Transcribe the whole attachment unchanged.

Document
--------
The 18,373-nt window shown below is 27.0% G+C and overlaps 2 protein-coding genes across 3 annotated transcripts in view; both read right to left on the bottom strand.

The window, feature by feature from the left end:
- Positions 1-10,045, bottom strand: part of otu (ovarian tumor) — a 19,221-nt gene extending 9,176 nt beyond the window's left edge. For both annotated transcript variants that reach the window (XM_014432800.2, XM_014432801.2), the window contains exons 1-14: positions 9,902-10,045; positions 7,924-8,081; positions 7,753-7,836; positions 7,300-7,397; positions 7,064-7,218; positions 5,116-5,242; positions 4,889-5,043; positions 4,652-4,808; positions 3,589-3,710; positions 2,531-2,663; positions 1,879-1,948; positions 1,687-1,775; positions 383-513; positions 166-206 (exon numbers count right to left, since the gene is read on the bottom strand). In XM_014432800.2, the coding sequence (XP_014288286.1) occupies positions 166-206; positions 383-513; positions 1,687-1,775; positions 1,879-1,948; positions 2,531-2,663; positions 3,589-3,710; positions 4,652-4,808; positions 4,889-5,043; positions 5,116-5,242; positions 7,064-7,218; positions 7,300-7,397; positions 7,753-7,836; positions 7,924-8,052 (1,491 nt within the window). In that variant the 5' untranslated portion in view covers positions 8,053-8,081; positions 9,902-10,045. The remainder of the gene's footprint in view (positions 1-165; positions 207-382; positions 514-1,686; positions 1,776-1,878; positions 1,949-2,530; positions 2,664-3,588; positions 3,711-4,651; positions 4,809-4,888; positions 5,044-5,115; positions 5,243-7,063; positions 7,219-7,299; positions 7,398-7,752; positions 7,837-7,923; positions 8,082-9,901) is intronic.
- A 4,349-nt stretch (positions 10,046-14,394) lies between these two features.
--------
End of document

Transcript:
The 18,373-nt window shown below is 27.0% G+C and overlaps 2 protein-coding genes across 3 annotated transcripts in view; both read right to left on the bottom strand.

The window, feature by feature from the left end:
- Positions 1-10,045, bottom strand: part of otu (ovarian tumor) — a 19,221-nt gene extending 9,176 nt beyond the window's left edge. For both annotated transcript variants that reach the window (XM_014432800.2, XM_014432801.2), the window contains exons 1-14: positions 9,902-10,045; positions 7,924-8,081; positions 7,753-7,836; positions 7,300-7,397; positions 7,064-7,218; positions 5,116-5,242; positions 4,889-5,043; positions 4,652-4,808; positions 3,589-3,710; positions 2,531-2,663; positions 1,879-1,948; positions 1,687-1,775; positions 383-513; positions 166-206 (exon numbers count right to left, since the gene is read on the bottom strand). In XM_014432800.2, the coding sequence (XP_014288286.1) occupies positions 166-206; positions 383-513; positions 1,687-1,775; positions 1,879-1,948; positions 2,531-2,663; positions 3,589-3,710; positions 4,652-4,808; positions 4,889-5,043; positions 5,116-5,242; positions 7,064-7,218; positions 7,300-7,397; positions 7,753-7,836; positions 7,924-8,052 (1,491 nt within the window). In that variant the 5' untranslated portion in view covers positions 8,053-8,081; positions 9,902-10,045. The remainder of the gene's footprint in view (positions 1-165; positions 207-382; positions 514-1,686; positions 1,776-1,878; positions 1,949-2,530; positions 2,664-3,588; positions 3,711-4,651; positions 4,809-4,888; positions 5,044-5,115; positions 5,243-7,063; positions 7,219-7,299; positions 7,398-7,752; positions 7,837-7,923; positions 8,082-9,901) is intronic.
- A 4,349-nt stretch (positions 10,046-14,394) lies between these two features.